Jim Wilson/The New York Times
I have seen the future, and it is wearable.
But before I tell you about this future, let’s take a short trip into the past, specifically to the mid-1400s, when a German by the name of Johannes Gutenberg was hard at work inventing the printing press. There’s a common misconception that Gutenberg’s press instantly changed society. This isn’t quite so.
Those first books were immense. The Morgan Library and Museum’s copy of the Gutenberg Bible weighs 33 pounds, 8 ounces. A book wasn’t something that you took on a walk to read on a park bench; it wasn’t something that was shared with friends. Instead books were immobile, often read only at a lectern. And, as most people were illiterate, there were a select few who could read them.
Those books were essentially equivalent to computers 30 years ago: large and inaccessible to almost everyone in society.
In the early 1500s, an Italian by the name of Aldus Manutius invented the pocketable book, changing history. Manutius realized that instead of printing one large page of a book on a printing press, he could print several on a single large sheet of paper, then cut them up, and make smaller, portable books.
Manutius’s transformation is like the shift to the smartphone, which are really just very small computers.
To continue our history lesson, another huge shift occurred in the late 1800s when the motion picture was invented. It enabled visual storytelling and at a mass scale unimaginable before.
The equivalent to that moment, of a technology that works regardless of age, education, literacy or intelligence, is happening right now with the advent of wearable computing. These wearable technologies like Google’s glasses that project information right where a person is looking will have the same effect on smartphones and computers as the motion picture did on books.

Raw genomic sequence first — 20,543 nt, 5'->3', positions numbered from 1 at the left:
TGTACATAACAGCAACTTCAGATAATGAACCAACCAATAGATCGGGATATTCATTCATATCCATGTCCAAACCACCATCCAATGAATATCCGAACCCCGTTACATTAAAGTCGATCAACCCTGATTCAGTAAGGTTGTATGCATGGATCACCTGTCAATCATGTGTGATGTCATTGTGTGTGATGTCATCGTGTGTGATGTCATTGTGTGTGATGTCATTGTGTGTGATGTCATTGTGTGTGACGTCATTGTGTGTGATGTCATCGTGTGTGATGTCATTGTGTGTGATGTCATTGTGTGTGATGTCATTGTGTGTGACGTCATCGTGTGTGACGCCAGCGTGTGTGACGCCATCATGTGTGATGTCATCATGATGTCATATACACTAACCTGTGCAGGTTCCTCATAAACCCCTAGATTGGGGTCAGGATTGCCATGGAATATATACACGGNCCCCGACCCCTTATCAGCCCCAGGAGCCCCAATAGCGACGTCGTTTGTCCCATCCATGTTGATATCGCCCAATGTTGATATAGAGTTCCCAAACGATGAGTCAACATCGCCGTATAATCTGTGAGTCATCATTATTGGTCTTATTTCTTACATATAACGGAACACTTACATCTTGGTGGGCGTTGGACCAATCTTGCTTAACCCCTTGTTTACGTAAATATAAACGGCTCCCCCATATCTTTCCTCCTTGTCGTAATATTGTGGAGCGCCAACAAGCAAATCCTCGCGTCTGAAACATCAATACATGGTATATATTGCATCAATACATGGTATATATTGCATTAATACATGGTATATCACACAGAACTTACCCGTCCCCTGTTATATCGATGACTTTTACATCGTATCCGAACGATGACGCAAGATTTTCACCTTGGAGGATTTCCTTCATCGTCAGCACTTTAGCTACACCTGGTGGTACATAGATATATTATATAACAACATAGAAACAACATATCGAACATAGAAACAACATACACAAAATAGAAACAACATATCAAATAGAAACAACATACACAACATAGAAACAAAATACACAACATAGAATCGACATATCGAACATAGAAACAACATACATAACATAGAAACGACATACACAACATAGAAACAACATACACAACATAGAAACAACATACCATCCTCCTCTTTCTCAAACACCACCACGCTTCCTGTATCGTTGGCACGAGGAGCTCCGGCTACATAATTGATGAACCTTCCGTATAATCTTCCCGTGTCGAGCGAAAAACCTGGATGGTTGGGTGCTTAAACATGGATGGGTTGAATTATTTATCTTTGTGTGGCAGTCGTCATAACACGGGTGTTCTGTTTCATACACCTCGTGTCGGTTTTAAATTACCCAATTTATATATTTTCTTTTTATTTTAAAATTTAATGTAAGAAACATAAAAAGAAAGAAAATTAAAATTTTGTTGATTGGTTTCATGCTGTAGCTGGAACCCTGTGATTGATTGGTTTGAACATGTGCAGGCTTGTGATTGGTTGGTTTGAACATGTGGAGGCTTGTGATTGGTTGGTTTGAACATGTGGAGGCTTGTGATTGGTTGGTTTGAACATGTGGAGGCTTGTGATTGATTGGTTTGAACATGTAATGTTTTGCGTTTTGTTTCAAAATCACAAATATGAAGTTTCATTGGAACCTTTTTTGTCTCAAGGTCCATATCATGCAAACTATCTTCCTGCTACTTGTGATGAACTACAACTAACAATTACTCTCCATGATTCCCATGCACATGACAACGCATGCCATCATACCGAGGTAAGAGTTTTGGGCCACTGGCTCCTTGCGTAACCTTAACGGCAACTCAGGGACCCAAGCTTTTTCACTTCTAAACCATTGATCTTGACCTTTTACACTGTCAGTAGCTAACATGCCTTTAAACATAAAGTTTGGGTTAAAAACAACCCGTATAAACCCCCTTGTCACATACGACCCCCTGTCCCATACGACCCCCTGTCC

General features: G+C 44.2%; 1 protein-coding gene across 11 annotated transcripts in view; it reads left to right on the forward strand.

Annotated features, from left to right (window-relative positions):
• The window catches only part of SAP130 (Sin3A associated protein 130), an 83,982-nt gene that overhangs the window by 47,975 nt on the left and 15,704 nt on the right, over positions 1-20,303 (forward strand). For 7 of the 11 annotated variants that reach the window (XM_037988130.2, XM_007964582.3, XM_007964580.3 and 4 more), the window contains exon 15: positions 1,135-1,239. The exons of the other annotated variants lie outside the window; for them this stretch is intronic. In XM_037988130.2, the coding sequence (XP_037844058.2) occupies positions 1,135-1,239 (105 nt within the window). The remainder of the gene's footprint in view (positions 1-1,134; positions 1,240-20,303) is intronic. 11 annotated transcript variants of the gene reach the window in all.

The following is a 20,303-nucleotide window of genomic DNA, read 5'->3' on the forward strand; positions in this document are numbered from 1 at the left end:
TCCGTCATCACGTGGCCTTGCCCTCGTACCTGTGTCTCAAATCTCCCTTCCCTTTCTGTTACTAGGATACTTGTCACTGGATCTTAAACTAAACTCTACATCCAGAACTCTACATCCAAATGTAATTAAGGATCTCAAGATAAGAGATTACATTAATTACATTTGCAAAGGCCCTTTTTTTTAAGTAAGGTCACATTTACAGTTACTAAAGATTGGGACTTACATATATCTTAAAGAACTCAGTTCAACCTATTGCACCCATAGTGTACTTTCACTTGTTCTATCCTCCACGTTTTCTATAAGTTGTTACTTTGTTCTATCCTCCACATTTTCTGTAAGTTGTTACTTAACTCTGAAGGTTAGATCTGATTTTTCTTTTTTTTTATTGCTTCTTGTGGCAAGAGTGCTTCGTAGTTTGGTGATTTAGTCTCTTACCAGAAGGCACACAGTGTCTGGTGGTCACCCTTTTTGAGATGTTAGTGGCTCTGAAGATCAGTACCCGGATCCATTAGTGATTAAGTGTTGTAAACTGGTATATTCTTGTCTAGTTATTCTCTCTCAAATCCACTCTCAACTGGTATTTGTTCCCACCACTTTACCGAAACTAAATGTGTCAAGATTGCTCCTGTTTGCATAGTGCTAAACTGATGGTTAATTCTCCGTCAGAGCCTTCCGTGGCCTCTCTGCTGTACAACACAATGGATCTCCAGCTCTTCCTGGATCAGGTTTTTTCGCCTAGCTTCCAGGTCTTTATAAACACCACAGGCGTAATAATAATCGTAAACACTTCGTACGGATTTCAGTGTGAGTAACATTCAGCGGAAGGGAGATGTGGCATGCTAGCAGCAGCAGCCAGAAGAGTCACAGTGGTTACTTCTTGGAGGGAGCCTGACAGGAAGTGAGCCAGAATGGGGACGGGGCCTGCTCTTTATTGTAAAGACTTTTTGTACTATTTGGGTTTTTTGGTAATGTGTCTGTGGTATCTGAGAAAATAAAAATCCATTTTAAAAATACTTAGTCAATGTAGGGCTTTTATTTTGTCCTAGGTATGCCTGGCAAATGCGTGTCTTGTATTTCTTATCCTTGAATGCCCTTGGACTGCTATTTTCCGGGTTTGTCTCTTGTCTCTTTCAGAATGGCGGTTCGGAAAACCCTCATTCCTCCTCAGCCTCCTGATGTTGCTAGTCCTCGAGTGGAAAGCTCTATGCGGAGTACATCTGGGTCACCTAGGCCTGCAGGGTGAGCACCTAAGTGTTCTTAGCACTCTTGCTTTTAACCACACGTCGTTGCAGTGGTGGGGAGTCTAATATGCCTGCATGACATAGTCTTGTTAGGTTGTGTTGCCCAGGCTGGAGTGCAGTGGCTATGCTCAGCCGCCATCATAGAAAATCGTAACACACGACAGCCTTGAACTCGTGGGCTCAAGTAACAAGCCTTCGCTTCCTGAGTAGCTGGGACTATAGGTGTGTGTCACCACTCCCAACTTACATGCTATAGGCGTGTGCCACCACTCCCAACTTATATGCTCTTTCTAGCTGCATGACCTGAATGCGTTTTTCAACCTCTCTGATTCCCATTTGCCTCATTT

All these things share one distinct trait — a theme that has helped usher in new technologies since people drew on cave walls: storytelling. Storytelling for information and communication.
Mr. Brin noted this during a demonstration of Google’s Project Glass, the company’s glasses. See a person, and the glasses could tell you his work history. Look at a landmark and its significance could be explained.
The screen of Project Glass sits off to the side, clear and unobtrusive. You interact with it when you need to. When an e-mail or text message comes in, you can look if you want, or simply ignore it. It’s not as if a large red stop sign is jammed in your face when messages arrive. These things obviously have their share of problems. They cost $1,500, for a special pre-order. Although I’d gleefully walk around with a pair on, my sister and the majority of readers of this newspaper, would probably say, “No thanks. Way too geeky for me.”
But that will all change.
Mr. Brin said the glasses changed the way he posts his activities. “I have found myself responding to a text message or e-mails asking what I’m doing with a picture,” he said.
he told a story of repeatedly throwing his son, Benji, in the air with both hands, and then catching him. Google Glass took pictures and documented the moment. “I could never have done that with a smartphone or a camera,” Mr. Brin said. Instead, it was just Mr. Brin and his son, playing.
The technology was barely there.
And that’s the point. When technology gets out of the way, we are liberated from it. Wearable computing will free us from peering at life through a 4-inch screen. We will no longer have to constantly look at our devices, but instead, these wearable devices will look back at us.